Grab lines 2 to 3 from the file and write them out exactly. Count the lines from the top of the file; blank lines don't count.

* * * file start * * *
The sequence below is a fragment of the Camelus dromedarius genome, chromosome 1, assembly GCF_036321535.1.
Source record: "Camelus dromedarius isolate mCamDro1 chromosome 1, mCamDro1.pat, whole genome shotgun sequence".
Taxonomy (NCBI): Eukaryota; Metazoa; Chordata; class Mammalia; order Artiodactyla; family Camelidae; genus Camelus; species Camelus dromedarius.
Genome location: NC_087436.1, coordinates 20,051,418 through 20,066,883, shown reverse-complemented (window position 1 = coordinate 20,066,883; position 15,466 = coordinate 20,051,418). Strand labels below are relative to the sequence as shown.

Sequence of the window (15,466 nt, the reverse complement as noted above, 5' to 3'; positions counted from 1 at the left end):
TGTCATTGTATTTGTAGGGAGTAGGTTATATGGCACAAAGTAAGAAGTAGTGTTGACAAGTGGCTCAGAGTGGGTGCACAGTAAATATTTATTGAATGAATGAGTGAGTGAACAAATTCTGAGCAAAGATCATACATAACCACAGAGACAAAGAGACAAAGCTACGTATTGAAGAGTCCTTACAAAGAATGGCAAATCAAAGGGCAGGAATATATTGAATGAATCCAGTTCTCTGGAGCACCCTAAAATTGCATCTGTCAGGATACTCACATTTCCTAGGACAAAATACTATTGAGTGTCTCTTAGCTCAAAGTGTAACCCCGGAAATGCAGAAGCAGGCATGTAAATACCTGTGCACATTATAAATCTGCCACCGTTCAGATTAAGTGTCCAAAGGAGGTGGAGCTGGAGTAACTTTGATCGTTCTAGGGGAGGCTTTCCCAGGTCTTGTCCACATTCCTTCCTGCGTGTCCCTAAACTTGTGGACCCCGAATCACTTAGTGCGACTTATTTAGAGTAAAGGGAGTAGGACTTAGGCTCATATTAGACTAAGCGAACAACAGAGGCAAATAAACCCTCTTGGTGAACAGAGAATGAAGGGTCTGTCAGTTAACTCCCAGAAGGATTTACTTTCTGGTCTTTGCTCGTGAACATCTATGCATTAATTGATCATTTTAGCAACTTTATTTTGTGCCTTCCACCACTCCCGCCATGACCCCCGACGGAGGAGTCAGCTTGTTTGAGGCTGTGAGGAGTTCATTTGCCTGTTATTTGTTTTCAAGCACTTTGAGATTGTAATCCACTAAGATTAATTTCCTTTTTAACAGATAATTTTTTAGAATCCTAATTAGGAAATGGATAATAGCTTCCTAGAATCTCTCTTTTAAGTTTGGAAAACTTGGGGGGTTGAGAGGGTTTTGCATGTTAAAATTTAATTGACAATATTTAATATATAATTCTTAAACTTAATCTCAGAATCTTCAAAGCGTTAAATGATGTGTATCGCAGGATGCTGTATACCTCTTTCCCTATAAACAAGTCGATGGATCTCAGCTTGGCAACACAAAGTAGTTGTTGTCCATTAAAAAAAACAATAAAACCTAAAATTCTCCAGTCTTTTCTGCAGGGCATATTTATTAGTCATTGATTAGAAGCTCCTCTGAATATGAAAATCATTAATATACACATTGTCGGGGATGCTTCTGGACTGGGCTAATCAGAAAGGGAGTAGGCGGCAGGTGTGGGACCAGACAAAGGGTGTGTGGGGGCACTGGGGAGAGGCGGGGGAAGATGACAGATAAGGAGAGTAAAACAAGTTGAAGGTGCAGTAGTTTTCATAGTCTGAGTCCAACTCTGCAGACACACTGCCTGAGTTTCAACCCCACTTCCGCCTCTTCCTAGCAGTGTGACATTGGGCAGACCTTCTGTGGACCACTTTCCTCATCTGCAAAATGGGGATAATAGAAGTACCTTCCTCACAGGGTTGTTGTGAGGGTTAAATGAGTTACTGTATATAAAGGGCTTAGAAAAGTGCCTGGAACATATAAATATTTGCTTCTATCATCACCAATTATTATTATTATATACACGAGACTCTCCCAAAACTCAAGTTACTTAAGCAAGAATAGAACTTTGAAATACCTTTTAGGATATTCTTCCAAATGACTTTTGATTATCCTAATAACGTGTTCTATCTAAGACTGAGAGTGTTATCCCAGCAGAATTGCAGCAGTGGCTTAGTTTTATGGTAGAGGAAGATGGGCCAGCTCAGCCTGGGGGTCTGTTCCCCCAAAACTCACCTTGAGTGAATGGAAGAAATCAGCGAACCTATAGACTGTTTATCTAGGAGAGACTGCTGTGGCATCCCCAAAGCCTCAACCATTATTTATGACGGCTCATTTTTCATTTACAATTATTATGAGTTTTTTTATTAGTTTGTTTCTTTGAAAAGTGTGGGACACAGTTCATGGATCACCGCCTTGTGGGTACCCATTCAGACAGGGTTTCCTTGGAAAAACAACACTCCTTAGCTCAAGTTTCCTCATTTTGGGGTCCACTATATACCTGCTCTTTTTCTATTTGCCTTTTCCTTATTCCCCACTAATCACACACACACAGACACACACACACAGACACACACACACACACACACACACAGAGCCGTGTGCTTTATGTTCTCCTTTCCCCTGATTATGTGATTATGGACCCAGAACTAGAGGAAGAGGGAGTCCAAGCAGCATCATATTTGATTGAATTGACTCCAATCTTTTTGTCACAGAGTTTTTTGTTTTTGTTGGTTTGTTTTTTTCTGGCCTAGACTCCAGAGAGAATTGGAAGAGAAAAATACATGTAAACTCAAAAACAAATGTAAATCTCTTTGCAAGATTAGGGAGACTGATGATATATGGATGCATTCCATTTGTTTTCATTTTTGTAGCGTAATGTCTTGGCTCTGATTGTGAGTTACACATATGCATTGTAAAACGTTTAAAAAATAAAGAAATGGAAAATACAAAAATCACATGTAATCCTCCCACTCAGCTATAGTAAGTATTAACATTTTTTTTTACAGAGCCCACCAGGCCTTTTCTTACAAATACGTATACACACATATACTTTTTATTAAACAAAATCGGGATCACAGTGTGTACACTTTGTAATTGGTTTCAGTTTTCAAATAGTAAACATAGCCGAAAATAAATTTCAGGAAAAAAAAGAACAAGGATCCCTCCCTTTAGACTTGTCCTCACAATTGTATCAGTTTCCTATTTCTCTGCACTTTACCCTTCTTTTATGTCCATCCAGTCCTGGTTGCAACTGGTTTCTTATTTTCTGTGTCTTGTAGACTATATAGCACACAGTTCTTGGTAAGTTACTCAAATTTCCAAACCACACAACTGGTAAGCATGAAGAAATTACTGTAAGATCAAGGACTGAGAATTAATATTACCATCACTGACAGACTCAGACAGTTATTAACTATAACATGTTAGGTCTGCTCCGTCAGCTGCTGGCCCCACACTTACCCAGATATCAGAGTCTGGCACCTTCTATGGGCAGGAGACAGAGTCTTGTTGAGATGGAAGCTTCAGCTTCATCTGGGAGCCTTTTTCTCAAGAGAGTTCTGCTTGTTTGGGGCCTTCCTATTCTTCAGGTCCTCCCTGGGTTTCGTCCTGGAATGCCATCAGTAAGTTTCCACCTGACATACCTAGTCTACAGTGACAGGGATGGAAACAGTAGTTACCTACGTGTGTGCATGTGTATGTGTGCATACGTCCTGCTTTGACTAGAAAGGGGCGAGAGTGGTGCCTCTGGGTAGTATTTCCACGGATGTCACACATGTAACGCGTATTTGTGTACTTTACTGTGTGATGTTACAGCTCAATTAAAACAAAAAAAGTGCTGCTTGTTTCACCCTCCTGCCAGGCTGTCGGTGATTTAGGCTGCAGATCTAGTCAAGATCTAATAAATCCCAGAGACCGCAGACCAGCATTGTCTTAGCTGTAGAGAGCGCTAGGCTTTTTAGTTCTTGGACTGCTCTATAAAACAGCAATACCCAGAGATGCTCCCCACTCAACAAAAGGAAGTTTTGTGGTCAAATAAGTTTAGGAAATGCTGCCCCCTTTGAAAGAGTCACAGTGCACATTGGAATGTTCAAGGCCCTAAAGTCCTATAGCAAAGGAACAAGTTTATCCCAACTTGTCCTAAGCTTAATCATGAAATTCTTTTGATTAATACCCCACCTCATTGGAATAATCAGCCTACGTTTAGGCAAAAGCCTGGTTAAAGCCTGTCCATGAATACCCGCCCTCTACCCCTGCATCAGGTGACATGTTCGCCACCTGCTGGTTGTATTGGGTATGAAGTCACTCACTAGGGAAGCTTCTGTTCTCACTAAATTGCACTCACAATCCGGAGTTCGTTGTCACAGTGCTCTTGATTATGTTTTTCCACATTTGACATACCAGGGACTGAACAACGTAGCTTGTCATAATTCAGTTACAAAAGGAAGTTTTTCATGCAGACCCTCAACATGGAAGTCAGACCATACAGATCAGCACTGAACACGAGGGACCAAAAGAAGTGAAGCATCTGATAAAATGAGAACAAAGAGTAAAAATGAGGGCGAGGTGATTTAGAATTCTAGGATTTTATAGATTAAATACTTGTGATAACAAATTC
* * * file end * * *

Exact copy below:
Source record: "Camelus dromedarius isolate mCamDro1 chromosome 1, mCamDro1.pat, whole genome shotgun sequence".
Taxonomy (NCBI): Eukaryota; Metazoa; Chordata; class Mammalia; order Artiodactyla; family Camelidae; genus Camelus; species Camelus dromedarius.